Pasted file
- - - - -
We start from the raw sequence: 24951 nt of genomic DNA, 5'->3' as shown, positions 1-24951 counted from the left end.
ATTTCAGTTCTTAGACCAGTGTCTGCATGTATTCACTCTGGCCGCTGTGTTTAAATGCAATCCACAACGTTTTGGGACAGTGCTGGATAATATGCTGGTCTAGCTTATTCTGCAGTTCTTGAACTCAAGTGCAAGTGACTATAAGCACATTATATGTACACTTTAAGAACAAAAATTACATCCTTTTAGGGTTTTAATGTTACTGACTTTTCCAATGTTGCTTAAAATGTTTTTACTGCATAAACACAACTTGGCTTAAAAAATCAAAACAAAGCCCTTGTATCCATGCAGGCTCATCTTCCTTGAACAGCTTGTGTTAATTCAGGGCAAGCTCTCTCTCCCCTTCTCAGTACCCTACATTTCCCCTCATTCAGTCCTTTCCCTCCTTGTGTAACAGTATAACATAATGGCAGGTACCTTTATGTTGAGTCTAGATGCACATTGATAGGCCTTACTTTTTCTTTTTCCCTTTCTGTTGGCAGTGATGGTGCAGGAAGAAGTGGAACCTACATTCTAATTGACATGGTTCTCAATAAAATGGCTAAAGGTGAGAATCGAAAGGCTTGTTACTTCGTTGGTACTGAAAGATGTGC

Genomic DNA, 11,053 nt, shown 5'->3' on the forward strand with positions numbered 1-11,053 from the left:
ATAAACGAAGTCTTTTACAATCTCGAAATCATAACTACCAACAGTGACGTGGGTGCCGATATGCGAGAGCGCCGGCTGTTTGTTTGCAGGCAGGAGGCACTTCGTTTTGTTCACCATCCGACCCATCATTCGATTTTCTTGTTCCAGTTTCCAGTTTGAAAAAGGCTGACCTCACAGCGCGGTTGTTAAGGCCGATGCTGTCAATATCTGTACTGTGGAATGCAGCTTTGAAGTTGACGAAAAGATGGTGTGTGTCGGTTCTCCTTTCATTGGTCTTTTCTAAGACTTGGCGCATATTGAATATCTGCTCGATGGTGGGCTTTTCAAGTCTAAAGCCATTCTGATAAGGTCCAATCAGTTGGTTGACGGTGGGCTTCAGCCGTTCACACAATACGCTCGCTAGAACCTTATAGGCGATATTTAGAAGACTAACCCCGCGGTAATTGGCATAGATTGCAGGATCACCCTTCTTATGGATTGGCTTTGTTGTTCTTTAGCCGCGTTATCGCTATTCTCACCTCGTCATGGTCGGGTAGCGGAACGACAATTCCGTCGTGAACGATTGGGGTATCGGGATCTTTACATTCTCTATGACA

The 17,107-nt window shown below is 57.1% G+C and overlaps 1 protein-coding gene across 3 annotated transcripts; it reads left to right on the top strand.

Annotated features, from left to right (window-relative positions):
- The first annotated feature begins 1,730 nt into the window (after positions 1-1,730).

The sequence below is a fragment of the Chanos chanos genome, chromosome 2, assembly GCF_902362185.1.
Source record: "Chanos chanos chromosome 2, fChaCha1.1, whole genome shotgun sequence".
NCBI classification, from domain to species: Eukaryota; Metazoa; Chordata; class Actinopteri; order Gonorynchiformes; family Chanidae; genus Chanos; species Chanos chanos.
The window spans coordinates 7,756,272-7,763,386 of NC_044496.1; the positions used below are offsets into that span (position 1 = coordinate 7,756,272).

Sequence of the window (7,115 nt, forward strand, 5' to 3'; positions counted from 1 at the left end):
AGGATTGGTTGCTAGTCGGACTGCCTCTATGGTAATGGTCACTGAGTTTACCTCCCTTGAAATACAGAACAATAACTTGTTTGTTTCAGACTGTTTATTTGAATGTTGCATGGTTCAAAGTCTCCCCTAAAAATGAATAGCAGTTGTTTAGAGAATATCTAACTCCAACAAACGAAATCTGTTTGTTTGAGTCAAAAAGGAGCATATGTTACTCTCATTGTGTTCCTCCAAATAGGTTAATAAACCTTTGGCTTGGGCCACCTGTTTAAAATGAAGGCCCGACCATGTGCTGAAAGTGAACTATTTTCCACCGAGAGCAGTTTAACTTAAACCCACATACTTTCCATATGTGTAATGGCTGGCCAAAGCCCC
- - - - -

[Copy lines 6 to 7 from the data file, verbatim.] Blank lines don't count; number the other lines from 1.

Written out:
Annotated features, from left to right (window-relative positions):
- The first annotated feature begins 1,730 nt into the window (after positions 1-1,730).